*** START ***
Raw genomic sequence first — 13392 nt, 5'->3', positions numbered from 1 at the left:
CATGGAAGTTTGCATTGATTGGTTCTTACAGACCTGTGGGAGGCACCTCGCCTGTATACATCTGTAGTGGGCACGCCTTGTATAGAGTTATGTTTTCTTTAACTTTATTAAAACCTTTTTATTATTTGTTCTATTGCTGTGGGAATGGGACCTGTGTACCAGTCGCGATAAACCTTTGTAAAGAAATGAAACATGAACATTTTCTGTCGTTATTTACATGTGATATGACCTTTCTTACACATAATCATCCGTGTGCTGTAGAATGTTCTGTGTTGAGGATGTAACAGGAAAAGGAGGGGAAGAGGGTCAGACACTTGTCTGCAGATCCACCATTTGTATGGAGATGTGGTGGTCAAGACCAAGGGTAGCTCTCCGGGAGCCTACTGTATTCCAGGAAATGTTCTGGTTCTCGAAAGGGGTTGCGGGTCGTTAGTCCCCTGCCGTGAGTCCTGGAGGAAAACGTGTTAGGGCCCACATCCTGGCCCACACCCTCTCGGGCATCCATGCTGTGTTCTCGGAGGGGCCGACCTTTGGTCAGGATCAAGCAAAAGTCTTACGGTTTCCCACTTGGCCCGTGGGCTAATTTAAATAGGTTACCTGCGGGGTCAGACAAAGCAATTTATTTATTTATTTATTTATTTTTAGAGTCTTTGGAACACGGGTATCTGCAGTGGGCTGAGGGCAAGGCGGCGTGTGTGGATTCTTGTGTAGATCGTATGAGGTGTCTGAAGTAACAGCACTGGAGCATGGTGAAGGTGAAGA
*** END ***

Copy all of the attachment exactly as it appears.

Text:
Raw genomic sequence first — 13392 nt, 5'->3', positions numbered from 1 at the left:
CATGGAAGTTTGCATTGATTGGTTCTTACAGACCTGTGGGAGGCACCTCGCCTGTATACATCTGTAGTGGGCACGCCTTGTATAGAGTTATGTTTTCTTTAACTTTATTAAAACCTTTTTATTATTTGTTCTATTGCTGTGGGAATGGGACCTGTGTACCAGTCGCGATAAACCTTTGTAAAGAAATGAAACATGAACATTTTCTGTCGTTATTTACATGTGATATGACCTTTCTTACACATAATCATCCGTGTGCTGTAGAATGTTCTGTGTTGAGGATGTAACAGGAAAAGGAGGGGAAGAGGGTCAGACACTTGTCTGCAGATCCACCATTTGTATGGAGATGTGGTGGTCAAGACCAAGGGTAGCTCTCCGGGAGCCTACTGTATTCCAGGAAATGTTCTGGTTCTCGAAAGGGGTTGCGGGTCGTTAGTCCCCTGCCGTGAGTCCTGGAGGAAAACGTGTTAGGGCCCACATCCTGGCCCACACCCTCTCGGGCATCCATGCTGTGTTCTCGGAGGGGCCGACCTTTGGTCAGGATCAAGCAAAAGTCTTACGGTTTCCCACTTGGCCCGTGGGCTAATTTAAATAGGTTACCTGCGGGGTCAGACAAAGCAATTTATTTATTTATTTATTTATTTTTAGAGTCTTTGGAACACGGGTATCTGCAGTGGGCTGAGGGCAAGGCGGCGTGTGTGGATTCTTGTGTAGATCGTATGAGGTGTCTGAAGTAACAGCACTGGAGCATGGTGAAGGTGAAGA